The third step in designing a network is to look at how many IP addresses will be needed and plan to accommodate all for now and the future. Since the school advised us that it could only afford 2 public IP addresses, we know we are going to using the network address translation protocol in the router and therefore we can use a private IP address range for all the devices on the network. We know the school currently needs approximately 168 IP addresses for computers, one for the server, one for the switch, and one for the router, which brings us to a total of 171 total IP addresses. A private class “C” network would accommodate 253 hosts and the current needs of this infrastructure, however we know we are going to add another 168 computers next year, so we should use a class “B” network because it allows for a total of 1,048,576 contiguous IP addresses. The 3rd step to designing a network is to plan for ease of configuration and accommodate all hosts/devices on the customer’s network.

The 4th step to the network design proposal is to get the pricing of different types of equipment from different vendors. Listed below is a price list of the necessary equipment and cabling needed for this project with references for each device.
Device Cost Quantity Reference
Solution #1
Cisco Catalyst 3750-24PS SMI Switch $3,199.99 7
Cisco WS-CE500G-12TC Switch $1,229.99 7
Cisco WS-C3560G-24PS-E Switch $6,921.95 1
Linksys Router RVS4000 $137.95 1 [URL Removed Broken link]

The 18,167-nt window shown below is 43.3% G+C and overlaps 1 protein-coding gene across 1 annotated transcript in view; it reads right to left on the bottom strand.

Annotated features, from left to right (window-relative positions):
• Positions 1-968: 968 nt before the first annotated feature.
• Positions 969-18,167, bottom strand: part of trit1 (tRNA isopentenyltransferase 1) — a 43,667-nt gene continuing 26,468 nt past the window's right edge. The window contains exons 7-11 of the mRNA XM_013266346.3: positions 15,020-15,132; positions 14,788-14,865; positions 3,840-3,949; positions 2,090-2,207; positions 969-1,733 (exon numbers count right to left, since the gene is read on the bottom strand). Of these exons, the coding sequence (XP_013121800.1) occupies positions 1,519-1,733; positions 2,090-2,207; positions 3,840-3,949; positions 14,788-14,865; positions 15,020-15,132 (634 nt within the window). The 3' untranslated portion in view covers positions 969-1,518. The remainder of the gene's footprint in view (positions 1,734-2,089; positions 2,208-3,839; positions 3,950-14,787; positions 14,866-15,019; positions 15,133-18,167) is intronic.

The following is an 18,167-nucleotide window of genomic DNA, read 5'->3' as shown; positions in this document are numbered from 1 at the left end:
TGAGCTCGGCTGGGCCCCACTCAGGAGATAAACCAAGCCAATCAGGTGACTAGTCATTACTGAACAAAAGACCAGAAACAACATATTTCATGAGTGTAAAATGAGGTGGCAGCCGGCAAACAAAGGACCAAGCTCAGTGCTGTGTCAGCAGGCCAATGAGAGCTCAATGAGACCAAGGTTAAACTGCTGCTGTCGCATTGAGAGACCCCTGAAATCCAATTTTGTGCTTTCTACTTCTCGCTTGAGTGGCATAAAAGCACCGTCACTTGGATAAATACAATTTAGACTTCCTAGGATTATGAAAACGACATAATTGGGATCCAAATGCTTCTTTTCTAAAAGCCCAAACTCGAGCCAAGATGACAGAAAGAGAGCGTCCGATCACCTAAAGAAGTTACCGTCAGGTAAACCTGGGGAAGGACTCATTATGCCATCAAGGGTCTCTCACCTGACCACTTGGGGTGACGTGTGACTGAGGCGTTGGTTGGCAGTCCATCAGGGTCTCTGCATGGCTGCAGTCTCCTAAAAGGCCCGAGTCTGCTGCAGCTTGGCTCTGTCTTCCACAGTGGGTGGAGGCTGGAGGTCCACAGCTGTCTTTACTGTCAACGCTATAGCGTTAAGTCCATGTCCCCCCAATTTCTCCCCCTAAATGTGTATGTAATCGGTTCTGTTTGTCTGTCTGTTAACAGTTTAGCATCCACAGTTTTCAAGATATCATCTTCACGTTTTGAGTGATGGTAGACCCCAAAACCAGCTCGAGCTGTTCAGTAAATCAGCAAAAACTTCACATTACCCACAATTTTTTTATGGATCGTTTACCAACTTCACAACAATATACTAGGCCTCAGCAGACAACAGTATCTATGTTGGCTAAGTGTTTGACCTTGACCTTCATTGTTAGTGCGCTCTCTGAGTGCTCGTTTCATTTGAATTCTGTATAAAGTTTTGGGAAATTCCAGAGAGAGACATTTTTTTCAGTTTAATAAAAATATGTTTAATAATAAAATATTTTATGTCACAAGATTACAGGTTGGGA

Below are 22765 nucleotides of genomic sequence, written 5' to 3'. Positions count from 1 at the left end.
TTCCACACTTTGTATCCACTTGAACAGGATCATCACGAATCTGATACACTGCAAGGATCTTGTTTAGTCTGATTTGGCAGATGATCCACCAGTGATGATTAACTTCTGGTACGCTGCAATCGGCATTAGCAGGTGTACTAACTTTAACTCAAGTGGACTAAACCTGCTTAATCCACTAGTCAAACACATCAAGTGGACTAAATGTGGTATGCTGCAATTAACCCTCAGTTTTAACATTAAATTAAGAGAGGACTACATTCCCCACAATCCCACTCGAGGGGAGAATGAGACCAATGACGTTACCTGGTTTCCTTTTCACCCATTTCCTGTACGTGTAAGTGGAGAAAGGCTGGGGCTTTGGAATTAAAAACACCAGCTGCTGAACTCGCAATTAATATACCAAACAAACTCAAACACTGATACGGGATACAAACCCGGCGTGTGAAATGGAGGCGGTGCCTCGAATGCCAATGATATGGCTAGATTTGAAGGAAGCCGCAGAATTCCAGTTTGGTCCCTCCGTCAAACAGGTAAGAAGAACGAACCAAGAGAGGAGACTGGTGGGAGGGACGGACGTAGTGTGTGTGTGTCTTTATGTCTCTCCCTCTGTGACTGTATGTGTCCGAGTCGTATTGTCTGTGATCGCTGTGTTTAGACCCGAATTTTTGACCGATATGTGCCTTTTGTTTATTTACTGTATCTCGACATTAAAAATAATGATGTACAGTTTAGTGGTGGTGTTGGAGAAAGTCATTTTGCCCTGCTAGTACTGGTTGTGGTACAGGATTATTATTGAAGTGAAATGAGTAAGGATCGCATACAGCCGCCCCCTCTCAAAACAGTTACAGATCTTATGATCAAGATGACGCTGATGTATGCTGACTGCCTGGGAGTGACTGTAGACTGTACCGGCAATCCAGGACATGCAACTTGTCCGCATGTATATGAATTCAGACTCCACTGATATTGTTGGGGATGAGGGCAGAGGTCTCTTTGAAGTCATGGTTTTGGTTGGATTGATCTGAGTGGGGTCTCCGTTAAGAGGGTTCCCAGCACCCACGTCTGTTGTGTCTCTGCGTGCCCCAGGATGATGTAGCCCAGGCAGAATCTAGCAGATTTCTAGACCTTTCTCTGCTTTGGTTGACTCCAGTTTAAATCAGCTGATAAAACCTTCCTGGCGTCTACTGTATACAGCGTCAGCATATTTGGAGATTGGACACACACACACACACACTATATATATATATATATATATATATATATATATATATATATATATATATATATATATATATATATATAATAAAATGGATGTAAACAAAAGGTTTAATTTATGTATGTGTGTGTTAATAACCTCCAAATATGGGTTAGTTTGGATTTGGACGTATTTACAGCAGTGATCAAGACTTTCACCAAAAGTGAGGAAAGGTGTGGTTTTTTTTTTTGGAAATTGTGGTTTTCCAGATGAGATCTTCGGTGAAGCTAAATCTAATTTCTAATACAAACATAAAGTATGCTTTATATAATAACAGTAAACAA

Blackbox Cable 1000ft $216.99 2
Belkin CAT6 RJ-45(M) Network Connector, 100 Pack $43.99 10
Crimpers $24.10 1
Total Cost $38,967.74
Solution #2
Netgear GSM7328S Switch $1,749.99 15
Netgear RP614 Router $49.99 1
Blackbox Cable 1000ft $216.99 2
Belkin CAT6 RJ-45(M) Network Connector, 100 Pack $43.99 10
Crimpers $24.10 1
Total Cost $27,198.82
Solution #3
3Com 3CR17761-91 $2,143.79 7
3Com 3CR17660-91-US $916.15 7
3Com 3C13640-US $384.33 1
Blackbox Cable 1000ft $216.99 2
Belkin CAT6 RJ-45(M) Network Connector, 100 Pack $43.99 10
Crimpers $24.10 1
Total Cost $22,701.89

Step 5 to the network design is to put together a proposal, which explains the requirements, the equipment necessary, the advantages and disadvantages of each, and the costs involved with the project.

In conclusion, when putting together a network design proposal for a customer it is best to start with looking at the customer’s requirements, then look at the physical aspects of the network, moving to the data link (switching aspects), planning the network/IP addressing, and then put it all together into one proposal to provide to the customer for them to decide which will best suite their needs.